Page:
Big Flaw of Keeping Everything in Your Head, Your Brain Hides your Blinds Spots

There are some people out there who believe if they were in charge then all things would be right as they know in their head what are the right things that need to be done.  This can occur in design, construction, operations and so many other areas.  What is really crazy is when you scale up the ideas in a person’s head the right way and underlings bow down in obedience.

I think this could explain why so many things in the data center world just don’t look right to people who objectively review what others have done.

Check out this Psychology Today article on problems on what your mind sees.

Our perception of the world is like a telegram with every other word missing. We get the gist of things, while our minds fill in the missing pieces. Sometimes our minds get it right; sometimes they are spectacularly wrong.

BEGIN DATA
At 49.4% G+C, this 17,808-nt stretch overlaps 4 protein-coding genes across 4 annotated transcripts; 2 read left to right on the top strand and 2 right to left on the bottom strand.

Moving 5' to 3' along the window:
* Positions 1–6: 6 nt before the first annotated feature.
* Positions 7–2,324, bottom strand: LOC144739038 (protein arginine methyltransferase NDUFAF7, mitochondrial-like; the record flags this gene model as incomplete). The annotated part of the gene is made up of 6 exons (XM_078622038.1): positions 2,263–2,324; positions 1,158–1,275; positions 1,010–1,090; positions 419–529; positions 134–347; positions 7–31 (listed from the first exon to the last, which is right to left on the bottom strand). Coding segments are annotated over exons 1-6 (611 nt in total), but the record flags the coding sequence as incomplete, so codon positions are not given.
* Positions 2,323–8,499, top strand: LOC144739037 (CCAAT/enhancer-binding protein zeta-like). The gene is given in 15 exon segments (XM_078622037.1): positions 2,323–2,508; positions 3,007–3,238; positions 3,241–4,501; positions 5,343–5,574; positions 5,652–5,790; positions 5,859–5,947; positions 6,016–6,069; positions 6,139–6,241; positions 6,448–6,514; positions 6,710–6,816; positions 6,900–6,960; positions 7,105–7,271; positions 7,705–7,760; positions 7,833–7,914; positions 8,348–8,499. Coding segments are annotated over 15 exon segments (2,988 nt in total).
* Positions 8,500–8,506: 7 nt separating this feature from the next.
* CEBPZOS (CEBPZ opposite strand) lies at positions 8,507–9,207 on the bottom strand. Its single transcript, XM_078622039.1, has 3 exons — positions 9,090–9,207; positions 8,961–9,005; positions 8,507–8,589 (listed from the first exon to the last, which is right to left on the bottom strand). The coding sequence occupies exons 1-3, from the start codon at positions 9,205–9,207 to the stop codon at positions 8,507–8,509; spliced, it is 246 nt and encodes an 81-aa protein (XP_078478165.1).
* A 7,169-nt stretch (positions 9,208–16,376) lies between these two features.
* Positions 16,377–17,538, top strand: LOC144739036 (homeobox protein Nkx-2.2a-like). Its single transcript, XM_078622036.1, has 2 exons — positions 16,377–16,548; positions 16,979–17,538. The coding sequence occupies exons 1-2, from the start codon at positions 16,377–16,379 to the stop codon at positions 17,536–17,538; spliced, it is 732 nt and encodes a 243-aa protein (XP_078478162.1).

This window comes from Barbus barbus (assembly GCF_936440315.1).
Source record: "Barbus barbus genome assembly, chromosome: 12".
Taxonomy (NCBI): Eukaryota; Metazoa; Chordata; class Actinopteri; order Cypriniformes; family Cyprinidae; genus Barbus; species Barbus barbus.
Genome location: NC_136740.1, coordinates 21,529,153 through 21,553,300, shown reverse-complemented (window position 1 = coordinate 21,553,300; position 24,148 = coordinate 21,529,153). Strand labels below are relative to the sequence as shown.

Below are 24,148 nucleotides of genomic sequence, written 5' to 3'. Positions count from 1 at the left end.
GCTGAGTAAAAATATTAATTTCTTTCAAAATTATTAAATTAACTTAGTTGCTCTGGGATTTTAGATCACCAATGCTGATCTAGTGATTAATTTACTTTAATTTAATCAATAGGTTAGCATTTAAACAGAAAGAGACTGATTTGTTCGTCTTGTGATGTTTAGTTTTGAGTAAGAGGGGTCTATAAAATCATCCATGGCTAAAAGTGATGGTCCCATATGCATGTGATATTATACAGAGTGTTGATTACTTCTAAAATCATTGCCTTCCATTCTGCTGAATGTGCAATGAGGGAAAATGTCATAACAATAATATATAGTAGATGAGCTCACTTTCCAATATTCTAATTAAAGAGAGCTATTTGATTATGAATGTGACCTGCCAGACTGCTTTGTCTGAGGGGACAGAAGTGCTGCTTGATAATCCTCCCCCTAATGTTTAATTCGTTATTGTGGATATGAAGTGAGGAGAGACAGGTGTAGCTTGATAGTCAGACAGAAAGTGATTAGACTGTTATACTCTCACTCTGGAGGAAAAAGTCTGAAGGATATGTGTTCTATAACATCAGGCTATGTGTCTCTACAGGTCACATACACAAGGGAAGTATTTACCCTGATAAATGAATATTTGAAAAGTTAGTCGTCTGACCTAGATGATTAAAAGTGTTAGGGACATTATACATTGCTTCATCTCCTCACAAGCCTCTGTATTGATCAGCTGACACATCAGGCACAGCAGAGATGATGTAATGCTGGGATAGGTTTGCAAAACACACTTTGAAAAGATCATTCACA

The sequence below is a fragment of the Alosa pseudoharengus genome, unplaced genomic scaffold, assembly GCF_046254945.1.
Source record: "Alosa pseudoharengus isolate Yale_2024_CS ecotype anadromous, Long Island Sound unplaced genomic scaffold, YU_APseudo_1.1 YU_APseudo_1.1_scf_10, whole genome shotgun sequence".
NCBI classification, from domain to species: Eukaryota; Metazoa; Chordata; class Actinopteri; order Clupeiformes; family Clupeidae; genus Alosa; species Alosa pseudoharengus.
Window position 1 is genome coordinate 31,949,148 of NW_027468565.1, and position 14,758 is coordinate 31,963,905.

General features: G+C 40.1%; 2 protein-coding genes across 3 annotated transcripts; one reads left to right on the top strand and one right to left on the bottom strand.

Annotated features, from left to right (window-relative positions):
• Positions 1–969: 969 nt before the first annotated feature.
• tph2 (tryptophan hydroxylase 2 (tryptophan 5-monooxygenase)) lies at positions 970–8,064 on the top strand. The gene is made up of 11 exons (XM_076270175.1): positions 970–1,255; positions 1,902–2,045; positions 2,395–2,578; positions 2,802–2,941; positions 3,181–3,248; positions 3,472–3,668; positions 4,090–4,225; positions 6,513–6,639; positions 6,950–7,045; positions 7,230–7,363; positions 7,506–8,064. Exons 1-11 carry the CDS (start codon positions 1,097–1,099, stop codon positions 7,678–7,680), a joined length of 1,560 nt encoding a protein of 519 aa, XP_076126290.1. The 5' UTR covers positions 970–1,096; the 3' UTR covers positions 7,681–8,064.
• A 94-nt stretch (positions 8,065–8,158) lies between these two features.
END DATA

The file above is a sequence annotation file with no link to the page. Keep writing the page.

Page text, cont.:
How many times have you run into this social situation?

For example, have you ever assumed that someone was upset with you because his or her behavior seemed cold or distant, then later discovered that their behavior had nothing to do with you?

We assign personalities to people that help us understand and predict their behavior. Cognitive psychologists call them schemas. When a person's behavior violates our schema, the mind is always at the ready with a quick and easy explanation: Uncle Marty forgot my birthday. Clearly he is angry with me.

From a mind's point of view, the most sensible explanation is the one that ensures our safety. If a mind assumes that Uncle Marty is angry, then we will feel compelled to respond, perhaps by repairing the relationship or distancing ourselves from it. ...Gosh, I better figure out why Uncle Marty is angry. Or, ...Screw Uncle Marty. I never liked him anyway.

 The good data center people know they have blind spots and they build a team that reduces the impact.  Some data center teams do the opposite and build a team that follows their vision.  I think the management consultants have blown up people’s egos too much many times to convince they need vision.

How many managers have failed because their vision had too many blind spots?